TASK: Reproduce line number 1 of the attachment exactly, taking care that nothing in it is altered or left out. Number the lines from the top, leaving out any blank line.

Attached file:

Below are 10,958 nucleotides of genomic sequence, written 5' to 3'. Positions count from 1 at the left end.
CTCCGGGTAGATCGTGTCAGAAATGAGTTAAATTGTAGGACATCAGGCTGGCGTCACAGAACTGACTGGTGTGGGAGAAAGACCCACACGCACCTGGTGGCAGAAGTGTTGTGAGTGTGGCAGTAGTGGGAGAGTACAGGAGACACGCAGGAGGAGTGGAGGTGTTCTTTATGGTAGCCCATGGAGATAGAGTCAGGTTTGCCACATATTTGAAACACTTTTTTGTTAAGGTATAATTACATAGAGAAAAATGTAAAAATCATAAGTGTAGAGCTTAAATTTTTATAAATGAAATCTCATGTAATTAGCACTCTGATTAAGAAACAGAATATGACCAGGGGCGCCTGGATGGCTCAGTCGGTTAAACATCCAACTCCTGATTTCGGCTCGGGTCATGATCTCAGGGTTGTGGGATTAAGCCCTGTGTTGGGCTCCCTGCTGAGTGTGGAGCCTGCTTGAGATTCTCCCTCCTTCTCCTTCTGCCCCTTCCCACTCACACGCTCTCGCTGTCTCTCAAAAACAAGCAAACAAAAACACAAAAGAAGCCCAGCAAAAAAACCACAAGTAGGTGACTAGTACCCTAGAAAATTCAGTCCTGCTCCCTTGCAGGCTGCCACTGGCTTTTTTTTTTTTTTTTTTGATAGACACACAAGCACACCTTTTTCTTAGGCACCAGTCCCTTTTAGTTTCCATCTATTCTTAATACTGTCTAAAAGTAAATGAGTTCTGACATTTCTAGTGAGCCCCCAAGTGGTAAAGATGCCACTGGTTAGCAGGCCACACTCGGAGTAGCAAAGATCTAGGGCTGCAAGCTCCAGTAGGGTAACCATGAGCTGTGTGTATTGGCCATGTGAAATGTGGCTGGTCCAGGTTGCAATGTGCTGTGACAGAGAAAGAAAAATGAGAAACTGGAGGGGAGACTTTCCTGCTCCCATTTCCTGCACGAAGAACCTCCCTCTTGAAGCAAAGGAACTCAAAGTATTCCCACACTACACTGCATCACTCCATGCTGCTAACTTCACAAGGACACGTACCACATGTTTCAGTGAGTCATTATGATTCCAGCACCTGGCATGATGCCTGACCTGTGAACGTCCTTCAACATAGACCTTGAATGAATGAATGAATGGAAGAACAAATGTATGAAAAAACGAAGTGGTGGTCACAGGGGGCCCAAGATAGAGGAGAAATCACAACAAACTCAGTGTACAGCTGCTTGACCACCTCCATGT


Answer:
Below are 10,958 nucleotides of genomic sequence, written 5' to 3'. Positions count from 1 at the left end.